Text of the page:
The Tiger’s Nest Monastery, or Taktshang Goemba, is the most popular and famous tourist site in Bhutan. It’s the must-visit site for every traveller.
It’s an astonishing structure built right into the rock cliff face. From the ground Tiger’s Nest looks like a tiny speck high up on a sheer cliff. At the top you can’t help but wonder how it was ever possible to build in such a remote, inaccessible location.
Reaching the monastery requires a tough trek on a rugged track. Bhutan is quite possibly the steepest country in the world and there are plenty of people who don’t actually make it to the top.
Tiger’s Nest is considered a sacred place by the Bhutanese. Legend has it that Guru Rinpoche, who brought Buddhism to Bhutan, flew there on the back of a tigress (an incarnation of one of his consorts) to conquer the local demon, then meditated in a cave there for three months.
You can’t visit Bhutan without making the pilgrimage to the Tiger’s Nest monastery. Here are 10 tips for making the trek to the top.
Tip #1: Start early to beat the crowds.
We headed off just before 9am and it was pretty busy on the track heading up. By the time we emerged from the monastery to head back down about 11.45am, there were people everywhere! I recommend starting out about 7.30am.
Tip #2: This is not a walk in the park.
Climbing to visit Tiger’s Nest Monastery is a mini-trek, like a tough workout. The track is steep, rocky and very uneven and at the top, there are a lot of steep steps. It takes most people about 2 to 3 hours to reach the monastery. If you’re relatively fit, you can do it faster. We did it in 1.5 hours. Locals do it in about 45 minutes! Heading down is obviously easier but it’s tough on your knees and you have to be careful of sliding on the dusty track.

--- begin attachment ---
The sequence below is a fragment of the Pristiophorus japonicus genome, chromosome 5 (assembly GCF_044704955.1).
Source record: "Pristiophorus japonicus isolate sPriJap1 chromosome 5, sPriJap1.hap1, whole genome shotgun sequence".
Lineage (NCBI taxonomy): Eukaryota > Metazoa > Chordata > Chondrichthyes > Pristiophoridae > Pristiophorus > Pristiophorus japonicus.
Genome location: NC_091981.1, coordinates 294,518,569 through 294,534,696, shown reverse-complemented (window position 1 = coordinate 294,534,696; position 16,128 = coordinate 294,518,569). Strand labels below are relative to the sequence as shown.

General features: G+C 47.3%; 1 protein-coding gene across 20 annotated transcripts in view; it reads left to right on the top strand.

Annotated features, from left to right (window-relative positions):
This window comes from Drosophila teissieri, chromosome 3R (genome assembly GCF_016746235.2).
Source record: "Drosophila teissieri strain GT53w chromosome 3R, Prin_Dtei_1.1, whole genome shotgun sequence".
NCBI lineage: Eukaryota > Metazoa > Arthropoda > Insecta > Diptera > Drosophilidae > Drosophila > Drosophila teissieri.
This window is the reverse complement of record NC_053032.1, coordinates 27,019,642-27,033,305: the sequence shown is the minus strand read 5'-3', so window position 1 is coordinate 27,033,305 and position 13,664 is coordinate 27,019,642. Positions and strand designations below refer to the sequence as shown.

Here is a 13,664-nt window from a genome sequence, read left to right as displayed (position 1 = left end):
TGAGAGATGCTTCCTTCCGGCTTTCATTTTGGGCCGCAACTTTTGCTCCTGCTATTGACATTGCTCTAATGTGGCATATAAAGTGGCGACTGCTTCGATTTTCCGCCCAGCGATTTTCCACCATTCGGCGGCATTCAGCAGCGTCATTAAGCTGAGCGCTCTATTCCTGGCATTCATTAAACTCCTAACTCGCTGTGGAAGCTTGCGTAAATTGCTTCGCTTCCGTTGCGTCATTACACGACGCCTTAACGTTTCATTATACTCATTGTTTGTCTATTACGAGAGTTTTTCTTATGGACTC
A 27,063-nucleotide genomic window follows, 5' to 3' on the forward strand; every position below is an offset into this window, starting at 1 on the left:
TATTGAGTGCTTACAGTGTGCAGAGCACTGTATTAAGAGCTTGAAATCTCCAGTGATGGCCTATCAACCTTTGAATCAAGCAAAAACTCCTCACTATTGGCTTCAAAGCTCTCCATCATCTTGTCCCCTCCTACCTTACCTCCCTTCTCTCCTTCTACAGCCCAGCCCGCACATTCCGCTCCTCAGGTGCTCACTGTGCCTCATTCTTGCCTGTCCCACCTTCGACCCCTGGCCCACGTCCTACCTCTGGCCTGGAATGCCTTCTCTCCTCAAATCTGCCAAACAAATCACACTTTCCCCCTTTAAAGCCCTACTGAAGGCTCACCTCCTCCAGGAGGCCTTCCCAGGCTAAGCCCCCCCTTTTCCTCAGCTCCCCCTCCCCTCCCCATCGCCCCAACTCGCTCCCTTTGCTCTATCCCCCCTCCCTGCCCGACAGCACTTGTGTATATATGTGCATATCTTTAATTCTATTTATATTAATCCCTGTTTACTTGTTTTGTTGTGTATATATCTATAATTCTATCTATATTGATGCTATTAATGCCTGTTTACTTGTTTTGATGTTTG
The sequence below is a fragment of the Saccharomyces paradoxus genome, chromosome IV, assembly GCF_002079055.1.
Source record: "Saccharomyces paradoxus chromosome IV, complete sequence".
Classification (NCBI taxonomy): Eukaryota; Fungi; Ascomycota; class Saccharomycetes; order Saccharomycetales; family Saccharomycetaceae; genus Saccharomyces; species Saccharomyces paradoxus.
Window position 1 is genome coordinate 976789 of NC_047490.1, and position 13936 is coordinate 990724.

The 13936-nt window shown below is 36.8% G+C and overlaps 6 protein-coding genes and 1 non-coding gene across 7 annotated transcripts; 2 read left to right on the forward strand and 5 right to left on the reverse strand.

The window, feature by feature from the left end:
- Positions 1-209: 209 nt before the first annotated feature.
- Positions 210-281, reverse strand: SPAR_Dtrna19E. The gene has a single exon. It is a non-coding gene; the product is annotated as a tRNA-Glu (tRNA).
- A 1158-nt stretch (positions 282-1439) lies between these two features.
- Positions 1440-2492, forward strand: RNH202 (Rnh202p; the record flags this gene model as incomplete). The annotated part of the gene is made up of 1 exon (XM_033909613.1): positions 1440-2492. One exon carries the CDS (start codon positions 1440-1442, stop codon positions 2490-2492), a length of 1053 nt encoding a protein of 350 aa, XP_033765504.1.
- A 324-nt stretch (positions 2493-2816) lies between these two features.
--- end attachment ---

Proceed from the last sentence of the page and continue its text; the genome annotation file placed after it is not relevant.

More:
Tip #3: Go slow.
Remember the old saying, ‘slow and steady wins the race’? This is the key to trekking at altitude. Paro is at 2,200 metres altitude and the Tiger’s Nest monastery is just over 3,000 metres so you climb about 900 vertical metres.
Trekking at altitude is hard and makes you breathless very quickly. We put one step in front of the other and reached the top without a break, except for taking a couple of photos on the stairs at the top. We saw so many people start out quickly and take all the shortcuts, which are extremely steep, and have to stop often to recover. We overtook one group four times on the way up!
There’s a cafeteria halfway up where many people stop for a tea break and lunch on the way back.
Tip #4: Wear comfortable clothes.
Don’t wear jeans. It’s a dusty, rocky track and you’re going to get very dirty. Light trekking pants are good. You need to wear appropriate clothing into the monastery so shorts won’t do.
Tip #5: Wear layers as it gets hot climbing.
We visited in November, right before winter, and it was very hot. If you start early it will be chilly but you’ll warm up pretty quickly as you start the steep climb.
Tip #6: It’s freezing inside the monastery.
You’ll need the layers when you actually enter the monastery. It’s very cold inside. The stone and wooden floors are extremely cold so wear thick socks.
Tip #7: Wear trekking boots if you have them.
Plenty of people wore sneakers but the track is steep and rocky and it’s easy to slip if you don’t have the right grip on your shoes.
Tip #8: No backpack, cameras, phones are allowed inside the monastery.
You have to leave all your gear – backpack, cameras, phones – in a locker (that doesn’t actually lock) when you go into the monastery. Make sure you take a warm jacket inside with you. The Bhutanese are very protective of their most famous monastery and there are CCTV cameras throughout the building so every shrine (there are 8 of them) is monitored.
Tip #9: Take your own TP.
There’s a restroom there however only go if you absolutely have to. It’s pretty horrid.
Tip #10: Take plenty of water – it’s very thirsty work.
You’ll feel such a great sense of achievement when you’ve made it back down the bottom. It’s seriously hard work. You can buy a handicraft as a memento at the markets on the way out or do what we did and head back into Paro town for a relaxing cappuccino and some coconut cheesecake at the Champaca Cafe.